NATO Secretary-General Lord George Robertson said after his visit to Moscow on 24 November that NATO and Russia could cooperate in the fight against terrorism and nuclear proliferation in future joint operations in the Balkans. Obviously, the two sides agree these issues are relevant in the Balkans. As has been pointed out earlier by ISIS, the Balkans have been a playground for evolving strategic relations between NATO and Russia. There are concerns that this important cooperation should not lead to divisions of spheres of influence – a geopolitical disease the local nations have been infected with during the last century by different sets of great-power relationships. The only precondition to the relationship between NATO and Russia in the Balkans on the side of the local people is respect for the sovereign geopolitical choices of the individual Balkan nations.

5) Serbian Prime Minister Zoran Djindjic visited Washington, D. C. in the first week of November and displayed his satisfaction that his country, for the first time in 50 years, is part of the democratic world, fighting against a common evil. He also said that as US bombs were falling on the Taliban in Afghanistan, the Balkans (definitely referring to his own country) were on the right side. Two and a half years ago, NATO aircraft bombarded Serbia in an effort to stop and change the Milosevic regime's policy of ethnic cleansing. At that time, Russia was fiercely condemning the NATO campaign, partly because of its interest in preserving its sphere of influence in a region it dominated extensively before the end of the Cold War.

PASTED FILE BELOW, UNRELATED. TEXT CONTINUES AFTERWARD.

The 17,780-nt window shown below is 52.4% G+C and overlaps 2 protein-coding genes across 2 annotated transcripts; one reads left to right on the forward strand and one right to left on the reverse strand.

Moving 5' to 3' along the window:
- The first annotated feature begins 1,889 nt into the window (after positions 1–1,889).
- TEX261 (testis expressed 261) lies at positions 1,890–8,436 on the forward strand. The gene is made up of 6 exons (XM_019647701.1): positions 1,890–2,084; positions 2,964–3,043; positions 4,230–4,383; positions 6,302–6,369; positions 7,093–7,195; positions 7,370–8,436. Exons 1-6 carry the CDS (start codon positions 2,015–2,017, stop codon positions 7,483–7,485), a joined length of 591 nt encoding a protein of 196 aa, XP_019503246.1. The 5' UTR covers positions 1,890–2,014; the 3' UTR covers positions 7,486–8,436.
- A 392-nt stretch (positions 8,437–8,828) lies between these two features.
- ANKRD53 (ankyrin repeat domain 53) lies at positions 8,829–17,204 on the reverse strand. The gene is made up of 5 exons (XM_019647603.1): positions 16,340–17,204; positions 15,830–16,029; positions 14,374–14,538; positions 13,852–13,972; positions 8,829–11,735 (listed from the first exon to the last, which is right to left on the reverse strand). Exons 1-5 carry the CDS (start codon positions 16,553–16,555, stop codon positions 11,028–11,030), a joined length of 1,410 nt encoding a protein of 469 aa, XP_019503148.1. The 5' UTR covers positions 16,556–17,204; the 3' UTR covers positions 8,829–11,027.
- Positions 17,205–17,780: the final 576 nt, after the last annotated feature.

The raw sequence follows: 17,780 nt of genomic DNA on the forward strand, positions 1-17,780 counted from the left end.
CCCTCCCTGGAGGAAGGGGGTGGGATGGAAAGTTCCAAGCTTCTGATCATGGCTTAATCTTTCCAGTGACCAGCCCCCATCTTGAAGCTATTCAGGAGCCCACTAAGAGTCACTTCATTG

6) Turkey is highly praised by the US government for its position in the fight against terrorism. US Ambassador W. Robert Pearson told the Assembly of Turkish American Associations (ATAA) convention in Washington, D.C. on 1 November that Turkey was providing vital cooperation on the four main “fronts” of the international struggle against terrorism – namely, the diplomatic, military, law enforcement, and financial sectors. Turkish soldiers are already in Afghanistan for logistical support. However, Turkey is also ready to employ forces in combat operations and for peacekeeping.

2. The Conflict in FYROMacedonia and Post-Conflict Issues in Kosovo